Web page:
View Full Version : How important is center beam in table construction

10-08-2007, 02:47 PM
I'm in the process of buying a new table for my home basement bar area. The two I've looked at so far that I like are a Brunswick Bradford and the Thomas Aaron Deerfield. Problem is that each dealer will tell you something different and what is so important. The most striking thing seems to be this "center beam" support running the length of the table to support the slate. The Thomas Aaron dealer is telling me how important it is to have, yet when I talk to the Brunswick dealer, he tells me that NONE of the Brunswick tables have a center beam because if the table is made correctly you don't need it.
I guess I was surprised that a Brunswick table didn't have the center beam support. So my question is How important is the center beam support ,or is the Brunswick dealer correct in saying that if made right it doesn't matter?

Any advice would be welcome.


10-08-2007, 03:04 PM
If I had to guess, I would say that if you can build the frame in such a way that you don't need a center beam for support, then go for it. I have heard the same thing from the Brunswick dealer. You would think that Brunswick has figured out how to "correctly" build a table by now (162 years in business).

10-08-2007, 03:11 PM
If you have sufficient cross beams, and they have designed the table to be stable with this design, there should not be a problem.

Historically, pool table frames have been strong, but imperfect. Table mechanics earn their dough by getting slate to level on tables with (sometimes) substantial imperfections. Wood wedges, paper, and playing cards may be placed between the slate and frame to get it to sit level. Better tables will have many adjusting screws around the slate edges to provide more accurate and durable leveling. If you can afford a table with this type of slate leveling system, I would think it to be worth the bucks.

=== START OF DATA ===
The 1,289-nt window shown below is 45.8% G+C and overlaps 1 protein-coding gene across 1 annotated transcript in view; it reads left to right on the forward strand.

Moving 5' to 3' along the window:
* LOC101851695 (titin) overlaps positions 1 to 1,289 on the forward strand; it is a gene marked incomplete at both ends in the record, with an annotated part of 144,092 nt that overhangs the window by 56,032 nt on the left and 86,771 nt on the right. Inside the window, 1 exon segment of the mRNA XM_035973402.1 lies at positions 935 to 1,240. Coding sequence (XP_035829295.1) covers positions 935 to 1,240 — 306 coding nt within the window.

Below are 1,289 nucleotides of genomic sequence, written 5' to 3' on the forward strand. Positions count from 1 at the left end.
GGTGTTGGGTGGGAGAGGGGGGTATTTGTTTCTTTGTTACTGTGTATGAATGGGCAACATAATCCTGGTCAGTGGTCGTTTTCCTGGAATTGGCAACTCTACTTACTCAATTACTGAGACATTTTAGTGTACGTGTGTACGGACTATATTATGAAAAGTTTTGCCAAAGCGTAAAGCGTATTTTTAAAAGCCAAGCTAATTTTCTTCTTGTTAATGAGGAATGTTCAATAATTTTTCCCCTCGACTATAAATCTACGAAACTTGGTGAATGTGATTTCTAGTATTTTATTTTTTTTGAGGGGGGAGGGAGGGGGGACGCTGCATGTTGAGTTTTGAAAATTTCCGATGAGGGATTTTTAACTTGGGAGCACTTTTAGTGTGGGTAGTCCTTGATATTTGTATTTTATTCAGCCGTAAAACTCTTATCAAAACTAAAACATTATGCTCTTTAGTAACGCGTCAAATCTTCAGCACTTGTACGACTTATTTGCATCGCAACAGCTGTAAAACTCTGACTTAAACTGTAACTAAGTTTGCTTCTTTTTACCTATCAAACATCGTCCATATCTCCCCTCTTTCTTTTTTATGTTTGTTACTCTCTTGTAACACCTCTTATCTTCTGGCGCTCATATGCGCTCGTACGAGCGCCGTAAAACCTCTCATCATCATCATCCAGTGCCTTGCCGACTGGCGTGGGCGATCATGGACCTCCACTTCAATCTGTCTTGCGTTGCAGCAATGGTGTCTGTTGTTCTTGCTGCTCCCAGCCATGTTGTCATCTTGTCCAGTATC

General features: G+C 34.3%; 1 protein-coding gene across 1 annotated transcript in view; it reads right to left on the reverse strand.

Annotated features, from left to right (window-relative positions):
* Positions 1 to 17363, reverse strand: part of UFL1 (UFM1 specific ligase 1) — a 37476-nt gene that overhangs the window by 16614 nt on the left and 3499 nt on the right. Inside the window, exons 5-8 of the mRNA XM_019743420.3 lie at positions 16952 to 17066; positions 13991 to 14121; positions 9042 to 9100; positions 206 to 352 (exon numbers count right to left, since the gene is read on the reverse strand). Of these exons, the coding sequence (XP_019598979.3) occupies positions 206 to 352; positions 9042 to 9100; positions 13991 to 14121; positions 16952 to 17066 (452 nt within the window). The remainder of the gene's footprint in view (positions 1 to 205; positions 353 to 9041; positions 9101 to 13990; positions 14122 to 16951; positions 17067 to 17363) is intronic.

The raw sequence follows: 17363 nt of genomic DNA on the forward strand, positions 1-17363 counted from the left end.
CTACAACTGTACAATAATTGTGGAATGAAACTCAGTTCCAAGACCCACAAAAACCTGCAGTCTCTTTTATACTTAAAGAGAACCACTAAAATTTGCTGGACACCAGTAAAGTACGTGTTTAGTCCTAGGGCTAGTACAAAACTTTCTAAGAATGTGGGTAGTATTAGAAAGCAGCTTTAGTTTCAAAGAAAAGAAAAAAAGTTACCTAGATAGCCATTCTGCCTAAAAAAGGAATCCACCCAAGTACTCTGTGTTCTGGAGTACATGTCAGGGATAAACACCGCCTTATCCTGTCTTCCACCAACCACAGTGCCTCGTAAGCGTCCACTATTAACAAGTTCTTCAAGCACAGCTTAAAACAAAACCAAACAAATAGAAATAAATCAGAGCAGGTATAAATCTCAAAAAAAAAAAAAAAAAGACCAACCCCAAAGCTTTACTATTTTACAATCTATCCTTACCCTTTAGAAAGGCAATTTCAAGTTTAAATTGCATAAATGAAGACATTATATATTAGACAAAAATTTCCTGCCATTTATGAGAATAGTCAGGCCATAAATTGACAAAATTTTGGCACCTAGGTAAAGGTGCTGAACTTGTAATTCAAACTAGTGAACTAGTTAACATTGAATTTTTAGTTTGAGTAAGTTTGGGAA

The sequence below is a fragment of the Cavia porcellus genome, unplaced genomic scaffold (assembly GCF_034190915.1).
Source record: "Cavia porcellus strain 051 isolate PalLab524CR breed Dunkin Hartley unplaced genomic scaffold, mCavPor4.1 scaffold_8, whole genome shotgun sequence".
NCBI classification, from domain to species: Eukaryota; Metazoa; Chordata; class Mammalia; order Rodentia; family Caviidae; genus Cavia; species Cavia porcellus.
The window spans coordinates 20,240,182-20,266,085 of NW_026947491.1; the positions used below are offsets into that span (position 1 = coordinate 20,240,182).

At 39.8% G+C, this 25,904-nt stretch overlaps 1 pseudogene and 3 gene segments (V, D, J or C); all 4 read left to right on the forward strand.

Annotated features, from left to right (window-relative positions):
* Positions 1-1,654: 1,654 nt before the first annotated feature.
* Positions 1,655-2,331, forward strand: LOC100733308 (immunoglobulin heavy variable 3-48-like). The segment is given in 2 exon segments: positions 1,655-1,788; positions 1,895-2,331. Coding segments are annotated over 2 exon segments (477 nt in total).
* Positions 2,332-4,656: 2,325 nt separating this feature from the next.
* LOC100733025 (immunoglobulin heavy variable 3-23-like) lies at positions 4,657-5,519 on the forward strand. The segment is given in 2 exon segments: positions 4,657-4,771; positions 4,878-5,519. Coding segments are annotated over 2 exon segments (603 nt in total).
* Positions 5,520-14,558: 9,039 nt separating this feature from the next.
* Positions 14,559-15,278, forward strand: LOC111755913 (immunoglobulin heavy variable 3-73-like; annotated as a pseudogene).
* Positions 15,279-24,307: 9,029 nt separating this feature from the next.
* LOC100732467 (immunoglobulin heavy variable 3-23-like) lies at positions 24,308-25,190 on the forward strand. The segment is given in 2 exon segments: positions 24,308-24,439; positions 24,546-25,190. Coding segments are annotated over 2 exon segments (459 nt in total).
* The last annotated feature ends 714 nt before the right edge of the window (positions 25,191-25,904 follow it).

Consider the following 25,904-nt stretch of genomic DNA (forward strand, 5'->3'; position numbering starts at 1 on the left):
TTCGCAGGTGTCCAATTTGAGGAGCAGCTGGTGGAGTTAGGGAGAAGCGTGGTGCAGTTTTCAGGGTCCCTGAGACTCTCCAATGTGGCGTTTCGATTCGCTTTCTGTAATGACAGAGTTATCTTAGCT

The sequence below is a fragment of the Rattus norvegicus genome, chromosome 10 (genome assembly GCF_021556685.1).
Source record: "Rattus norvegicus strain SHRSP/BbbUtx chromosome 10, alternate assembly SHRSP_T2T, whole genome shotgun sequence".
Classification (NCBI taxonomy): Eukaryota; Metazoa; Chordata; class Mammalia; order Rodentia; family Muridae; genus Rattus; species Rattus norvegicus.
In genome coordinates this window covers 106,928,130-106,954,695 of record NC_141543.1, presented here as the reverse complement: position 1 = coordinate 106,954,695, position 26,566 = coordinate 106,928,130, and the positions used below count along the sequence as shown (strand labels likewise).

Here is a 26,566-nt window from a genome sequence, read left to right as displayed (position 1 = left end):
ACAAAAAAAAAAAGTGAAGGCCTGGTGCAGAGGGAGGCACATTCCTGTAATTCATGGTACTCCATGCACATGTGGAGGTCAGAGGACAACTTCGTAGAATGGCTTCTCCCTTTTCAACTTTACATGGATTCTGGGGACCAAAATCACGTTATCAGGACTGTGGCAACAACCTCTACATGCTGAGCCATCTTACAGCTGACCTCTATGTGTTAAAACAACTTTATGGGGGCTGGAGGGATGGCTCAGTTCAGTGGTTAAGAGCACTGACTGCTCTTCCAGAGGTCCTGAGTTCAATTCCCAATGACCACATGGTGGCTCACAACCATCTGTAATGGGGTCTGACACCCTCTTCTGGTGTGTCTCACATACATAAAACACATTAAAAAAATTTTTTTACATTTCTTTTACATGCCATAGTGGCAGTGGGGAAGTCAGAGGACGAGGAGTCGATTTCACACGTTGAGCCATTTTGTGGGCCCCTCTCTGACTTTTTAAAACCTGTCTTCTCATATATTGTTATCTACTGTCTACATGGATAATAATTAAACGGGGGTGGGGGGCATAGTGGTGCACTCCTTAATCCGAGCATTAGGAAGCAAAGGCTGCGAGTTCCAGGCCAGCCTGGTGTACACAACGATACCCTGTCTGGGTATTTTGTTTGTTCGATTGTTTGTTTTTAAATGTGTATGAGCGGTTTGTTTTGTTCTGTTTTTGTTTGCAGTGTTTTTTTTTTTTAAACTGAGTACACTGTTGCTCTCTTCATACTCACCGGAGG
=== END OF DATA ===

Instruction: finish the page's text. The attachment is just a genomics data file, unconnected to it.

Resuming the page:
To answer your question, center beams are not necessarily needed, and I would not base the purchase on this design difference alone. I would look at the type of wood used in the beams (poplar is good, pine and fake stuff are not), and
what the dimensions of the beams are. For poplar, I would want 4" x 8", but you could probably get by with less.

I will also disclose that my table has two steel beams running lengthwise, and four crossways. I did not use wood in the frame because of it's many inherent imperfections and potential to change shape with time and atmospheric conditions.

10-08-2007, 03:23 PM
It's all about mass, stability and proper construction. Brunswick is constructed to make the center support unnecessary but some other manufacturers, because of their distribution of weight and support, use a center support. My Gandy has one and would not be stable without it because of the total design.

Given that most table manufacturers are at least competent at design, weight is a much better sign of stability than placement of support beams (although there have been exceptions). There may be other reasons to go with a "name" brand such as service, a dealer near you or some history playing on a certain table. Brunswick makes a fine product but not especially the best table. I would buy a Brunswick, Olhausen, Diamond or other known table if you have that choice. If not, roll a ball on the table to see how it rolls and even sounds. Bump the table with balls on it to see if they move, throw/hit balls into pockets to see how they take the shots, see how the balls come off cushions, etc. That will help more than worry over a center beam, IMO.

10-08-2007, 04:27 PM
I have had 3 tables. Two were early--to-mid 1900's Brunswick Antique & one was a Golden West 6-legger with a Granite playing surface. The early Brunswicks both had a center beam. The Golden West did not.

The Golden West 3 piece playing surface had warped. When I received the pieces of the Pool Table, from a Hollywood Actors sale, the slates were convex. After building a center beam & laying them upside down for a year, they were straight enough to play on. It was a great table.

10-09-2007, 04:41 PM
I own a CL Bailey 8ft. It has a interlocking center beam and cross beams. All wood construction, 1" slate and a written lifetime guarantee including the cushion. I'm very happy with the table

10-09-2007, 05:46 PM
<blockquote><font class="small">Quote eallsup:</font><hr> ... Any advice would be welcome. ... <hr /></blockquote>
What do the guarantees cover? If it's warped after 13 months, will the local store take care of the repair? How warped does it have to get? Is it in writing? I think it's fair to say that all brands have problems, and the important thing is whether the retailer will help if there is a problem. That's one of the problems with some of the internet tables -- no support.